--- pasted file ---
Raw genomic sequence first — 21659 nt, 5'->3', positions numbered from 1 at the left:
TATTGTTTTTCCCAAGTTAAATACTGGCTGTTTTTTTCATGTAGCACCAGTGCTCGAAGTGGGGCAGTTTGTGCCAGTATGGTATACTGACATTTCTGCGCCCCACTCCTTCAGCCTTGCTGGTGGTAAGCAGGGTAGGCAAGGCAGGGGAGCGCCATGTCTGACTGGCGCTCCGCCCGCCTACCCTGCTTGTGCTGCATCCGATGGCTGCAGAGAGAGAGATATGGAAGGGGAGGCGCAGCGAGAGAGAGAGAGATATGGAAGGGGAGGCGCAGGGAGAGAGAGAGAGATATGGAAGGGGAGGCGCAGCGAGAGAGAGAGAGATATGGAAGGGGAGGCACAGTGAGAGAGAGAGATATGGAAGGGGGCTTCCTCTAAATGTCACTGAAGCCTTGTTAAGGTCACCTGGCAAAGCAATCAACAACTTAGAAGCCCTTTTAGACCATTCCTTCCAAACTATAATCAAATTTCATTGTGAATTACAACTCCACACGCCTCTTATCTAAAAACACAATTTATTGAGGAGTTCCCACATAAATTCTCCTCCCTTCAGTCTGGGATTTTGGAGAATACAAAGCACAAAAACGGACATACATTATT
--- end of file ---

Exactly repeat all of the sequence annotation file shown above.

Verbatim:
Raw genomic sequence first — 21659 nt, 5'->3', positions numbered from 1 at the left:
TATTGTTTTTCCCAAGTTAAATACTGGCTGTTTTTTTCATGTAGCACCAGTGCTCGAAGTGGGGCAGTTTGTGCCAGTATGGTATACTGACATTTCTGCGCCCCACTCCTTCAGCCTTGCTGGTGGTAAGCAGGGTAGGCAAGGCAGGGGAGCGCCATGTCTGACTGGCGCTCCGCCCGCCTACCCTGCTTGTGCTGCATCCGATGGCTGCAGAGAGAGAGATATGGAAGGGGAGGCGCAGCGAGAGAGAGAGAGATATGGAAGGGGAGGCGCAGGGAGAGAGAGAGAGATATGGAAGGGGAGGCGCAGCGAGAGAGAGAGAGATATGGAAGGGGAGGCACAGTGAGAGAGAGAGATATGGAAGGGGGCTTCCTCTAAATGTCACTGAAGCCTTGTTAAGGTCACCTGGCAAAGCAATCAACAACTTAGAAGCCCTTTTAGACCATTCCTTCCAAACTATAATCAAATTTCATTGTGAATTACAACTCCACACGCCTCTTATCTAAAAACACAATTTATTGAGGAGTTCCCACATAAATTCTCCTCCCTTCAGTCTGGGATTTTGGAGAATACAAAGCACAAAAACGGACATACATTATT